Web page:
• […] cold or hot, it aches and stings and I can no longer open jars! If you want, you can read all about how I was attacked in Indonesia. This is going to sound weird: but in a way I’m almost glad it happened. Because I went […]

  • You’re very brave! Really good to see you getting straight back on the horse and still traveling alone. Obviously you Kiwi’s are made of tough stuff!

    • Izy Berry says:

      Haha maybe it’s the geographical isolation that makes use strong? Who knows! I just think realistically this could have happened anywhere in the world, so there’s little point getting hung up on it. It’s been a year since this happened and minus my camera being stolen, I’ve got nothing to complain about – so I’m a lucky girl. Thanks for dropping by x

  • Paulie says:

    Wow it must have been a life changing wxpierence. Well my story is a little bit more violent. On oct.28 i was ambushed in my vehicle by 6 guys and they broke all my windows. As they destroyed my car one of them opened the driver side and started to stab me numerous times. I was able to throw him off me in time before he stabbed me more turned on my vehicle and sped off as i sped off he reached into the car and stabbed my friend as well. I sped off to the hospital i passed a couple red lights but remained calm. As for my friend he was yelling but all is well and we survived a cowardly move.

  • […] I was certain I wanted to do on Lombok island and that was to climb Rinjani volcano. Unfortunately I was stabbed and found myself rushing back to Ubud, Bali, to relax and […]

  • […] is a kiwi girl from The Wrong Way Home travel blog. During her 2.5 years on the road she’s been stabbed, visited over 30 countries, taught in the Czech Republic and Cambodia and fell in love with the […]

  • Chris says:

    WOW thats a pretty heavy story!
    Good on you for punching the dude though and massive respect for sharing the story and how it hasn’t stopped you from travelling alone!

  • That is a crazy story..

    Fair play to you for punching him!!

    Respect for this not stopping your travels.. Sh*t happens and its how you deal with it that matters :)

    • Izy Berry says:

      Haha, well you know how safe NZ is and I reckon this could have happened here :) So… what’s the point in letting it stop me!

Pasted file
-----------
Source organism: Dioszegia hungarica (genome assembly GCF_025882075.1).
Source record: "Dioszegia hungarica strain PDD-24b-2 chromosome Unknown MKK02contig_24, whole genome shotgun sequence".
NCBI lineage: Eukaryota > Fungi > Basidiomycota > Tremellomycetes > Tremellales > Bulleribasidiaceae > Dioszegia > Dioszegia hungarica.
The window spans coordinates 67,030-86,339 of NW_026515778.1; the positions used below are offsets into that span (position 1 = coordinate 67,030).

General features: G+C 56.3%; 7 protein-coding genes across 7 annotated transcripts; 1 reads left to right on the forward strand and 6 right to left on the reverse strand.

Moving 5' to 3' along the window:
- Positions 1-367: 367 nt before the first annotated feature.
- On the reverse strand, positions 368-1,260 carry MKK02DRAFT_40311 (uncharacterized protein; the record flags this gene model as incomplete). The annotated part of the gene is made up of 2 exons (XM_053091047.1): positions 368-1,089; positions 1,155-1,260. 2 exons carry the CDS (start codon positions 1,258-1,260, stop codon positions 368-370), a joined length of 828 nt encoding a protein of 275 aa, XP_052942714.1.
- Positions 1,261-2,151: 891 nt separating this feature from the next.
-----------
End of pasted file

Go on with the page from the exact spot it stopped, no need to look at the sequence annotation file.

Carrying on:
• Kim says:

    Wow, that is a crazy story. I’m glad that it hasn’t stopped you from traveling solo.

  • Wow, what a scary incident! Glad you’re okay, and like Adam said above, I totally respect that you didn’t stop your travels.

    Stuff like this could happen anywhere, but when it happens in a foreign country a lot of people find it much easier to jump to the conclusion that it’s a problem with the place as a whole, not an individual.

  • […] for 3 years, I’ve had my fair share of good and bad happen while on the road. For one, I was stabbed in the hand while traveling throughout Indonesia, but in contrast I’ve had hundreds of amazing days on […]

  • […] I like to consider myself a pretty savvy traveller. I’ve been globetrotting, flashpacking or living abroad for the past 10 years. Luckily, I’ve never had any major travel disasters…. knock wood! I always take out travel insurance before any trip so know I’ve got myself well covered but thankfully I’ve never had to use it. I’ve heard some serious travel disaster stories from fellow travellers involving iPhones being pilfered in Paris, dodgy travel agents selling fake airline tickets in Bangkok or buying a suit and ending up with $10,000 of flights to the US on a credit card. The absolute worst story I’ve heard though would have to be my friend Izy from The Wrong Way Home who got slashed with a machete and robbed in Indonesia. […]